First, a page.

In Spite of Wishing and Wanting

(THEATER/DANCE) In previous appearances at On the Boards, Wim Vandekeybus and his troupe Ultima Vez have done things like climb into chairs hanging from the ceiling and swinging over the audience's heads while carrying enormous platters of raw eggs. But what makes their work so astonishing isn't just the acrobatic spectacles, it's the way these feats are structured into a fascinating, non-linear narrative. They don't so much tell a story as build an experience, evoking emotions from physical acts, and ideas from objects and attitudes. It's unlike anything else. As an added bonus, this new piece--In Spite of Wishing and Wanting--features music by David Byrne. This is a must-see. BRET FETZER

On the Boards, 100 W Roy St, 217-9888. Thurs-Sun at 8; $21-$23. Thurs-Sun Oct 19-22 only.

FRIDAY 10/20

Joe Goode Performance Group

(THEATER/DANCE) Joe Goode and his group are legendary for combining energetic movement with sung and spoken text--and for being funny. We're not talking sweet funny, this is squirm-in-your-seat scary-funny, how-does-he-know-that-about-me funny, stop-please-stop funny. The evening consists of two acts: "Gender Heroes" is about forming an identity, particularly a gender identity; "Undertaking Harry" pays tribute to a gender hero of Joe's own adolescence. Expect unconventional partnering, terrific props, poetic language, and laughs till you cry. BARLEY BLAIR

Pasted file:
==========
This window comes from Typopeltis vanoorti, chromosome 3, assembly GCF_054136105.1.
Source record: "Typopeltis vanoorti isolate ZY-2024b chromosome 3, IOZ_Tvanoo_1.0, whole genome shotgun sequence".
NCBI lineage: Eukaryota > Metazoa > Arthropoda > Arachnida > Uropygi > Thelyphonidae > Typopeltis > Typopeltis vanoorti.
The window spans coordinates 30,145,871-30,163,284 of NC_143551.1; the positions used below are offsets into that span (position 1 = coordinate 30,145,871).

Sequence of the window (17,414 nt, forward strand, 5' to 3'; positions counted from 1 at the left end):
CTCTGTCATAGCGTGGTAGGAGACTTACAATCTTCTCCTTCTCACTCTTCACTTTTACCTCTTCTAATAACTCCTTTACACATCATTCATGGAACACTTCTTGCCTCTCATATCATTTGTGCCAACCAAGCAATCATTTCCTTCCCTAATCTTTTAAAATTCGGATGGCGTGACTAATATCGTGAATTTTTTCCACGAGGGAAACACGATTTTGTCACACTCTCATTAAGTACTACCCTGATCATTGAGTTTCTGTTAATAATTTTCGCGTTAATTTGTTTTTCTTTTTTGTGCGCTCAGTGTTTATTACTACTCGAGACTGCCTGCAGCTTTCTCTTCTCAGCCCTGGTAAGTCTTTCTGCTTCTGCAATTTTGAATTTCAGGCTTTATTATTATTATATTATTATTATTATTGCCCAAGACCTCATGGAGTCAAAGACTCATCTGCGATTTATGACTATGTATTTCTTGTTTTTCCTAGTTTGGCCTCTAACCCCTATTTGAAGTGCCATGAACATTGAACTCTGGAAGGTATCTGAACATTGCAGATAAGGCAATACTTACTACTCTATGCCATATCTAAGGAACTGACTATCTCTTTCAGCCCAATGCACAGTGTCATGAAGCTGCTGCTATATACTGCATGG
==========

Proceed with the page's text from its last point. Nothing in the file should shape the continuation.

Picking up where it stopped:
Moore Theatre, 1932 Second Ave, 443-1744. Fri-Sat Oct 20-21, 8 pm; $18.50-$25.50.

Carissa's Wierd, Aveo

(LIVE MUSIC) Don't let their last visit's lackluster performance deter you from this opportunity to see one of the Northwest's most captivating bands, Carissa's Wierd. They've promised to practice this time, and if they have practiced, expect a wistful meditation on melody and all else that makes pop music beautiful. Sad as we are that Carissa's Wierd have moved to Portland, we are very pleased to have another younger Seattle band making gorgeous music on the same bill. Trust that Aveo's graceful, driving, passionate songs are not merely a good reason to show up early, but some of the finest our city's music scene has to offer. Also on the bill is Orso (former members of Red Red Meat) and Welcome. It's a night for music fans in possession of a soul. JEFF DeROCHE and KATHLEEN WILSON